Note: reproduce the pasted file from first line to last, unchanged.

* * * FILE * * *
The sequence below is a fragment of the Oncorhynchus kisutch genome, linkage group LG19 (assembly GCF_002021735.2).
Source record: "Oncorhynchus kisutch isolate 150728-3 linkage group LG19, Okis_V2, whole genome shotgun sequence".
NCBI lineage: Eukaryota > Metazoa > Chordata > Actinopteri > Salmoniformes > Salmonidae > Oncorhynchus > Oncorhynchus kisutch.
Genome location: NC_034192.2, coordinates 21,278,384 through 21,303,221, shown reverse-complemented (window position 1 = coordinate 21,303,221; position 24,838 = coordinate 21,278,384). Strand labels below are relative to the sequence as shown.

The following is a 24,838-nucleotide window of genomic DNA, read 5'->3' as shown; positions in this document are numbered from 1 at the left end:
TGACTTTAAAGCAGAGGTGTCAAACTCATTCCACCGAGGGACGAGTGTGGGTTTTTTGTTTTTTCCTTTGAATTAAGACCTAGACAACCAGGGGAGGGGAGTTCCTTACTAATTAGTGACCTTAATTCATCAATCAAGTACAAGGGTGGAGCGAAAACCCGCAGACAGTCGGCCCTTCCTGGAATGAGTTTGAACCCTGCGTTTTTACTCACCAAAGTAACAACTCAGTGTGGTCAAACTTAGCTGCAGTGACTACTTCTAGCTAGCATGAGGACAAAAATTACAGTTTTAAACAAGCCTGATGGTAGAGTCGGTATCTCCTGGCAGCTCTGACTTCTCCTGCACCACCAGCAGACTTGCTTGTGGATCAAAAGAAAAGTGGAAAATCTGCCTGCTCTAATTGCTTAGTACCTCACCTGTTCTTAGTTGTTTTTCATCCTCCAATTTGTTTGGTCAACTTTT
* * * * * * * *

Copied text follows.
The sequence below is a fragment of the Oncorhynchus kisutch genome, linkage group LG19 (assembly GCF_002021735.2).
Source record: "Oncorhynchus kisutch isolate 150728-3 linkage group LG19, Okis_V2, whole genome shotgun sequence".
NCBI lineage: Eukaryota > Metazoa > Chordata > Actinopteri > Salmoniformes > Salmonidae > Oncorhynchus > Oncorhynchus kisutch.
Genome location: NC_034192.2, coordinates 21,278,384 through 21,303,221, shown reverse-complemented (window position 1 = coordinate 21,303,221; position 24,838 = coordinate 21,278,384). Strand labels below are relative to the sequence as shown.

The following is a 24,838-nucleotide window of genomic DNA, read 5'->3' as shown; positions in this document are numbered from 1 at the left end:
TGACTTTAAAGCAGAGGTGTCAAACTCATTCCACCGAGGGACGAGTGTGGGTTTTTTGTTTTTTCCTTTGAATTAAGACCTAGACAACCAGGGGAGGGGAGTTCCTTACTAATTAGTGACCTTAATTCATCAATCAAGTACAAGGGTGGAGCGAAAACCCGCAGACAGTCGGCCCTTCCTGGAATGAGTTTGAACCCTGCGTTTTTACTCACCAAAGTAACAACTCAGTGTGGTCAAACTTAGCTGCAGTGACTACTTCTAGCTAGCATGAGGACAAAAATTACAGTTTTAAACAAGCCTGATGGTAGAGTCGGTATCTCCTGGCAGCTCTGACTTCTCCTGCACCACCAGCAGACTTGCTTGTGGATCAAAAGAAAAGTGGAAAATCTGCCTGCTCTAATTGCTTAGTACCTCACCTGTTCTTAGTTGTTTTTCATCCTCCAATTTGTTTGGTCAACTTTT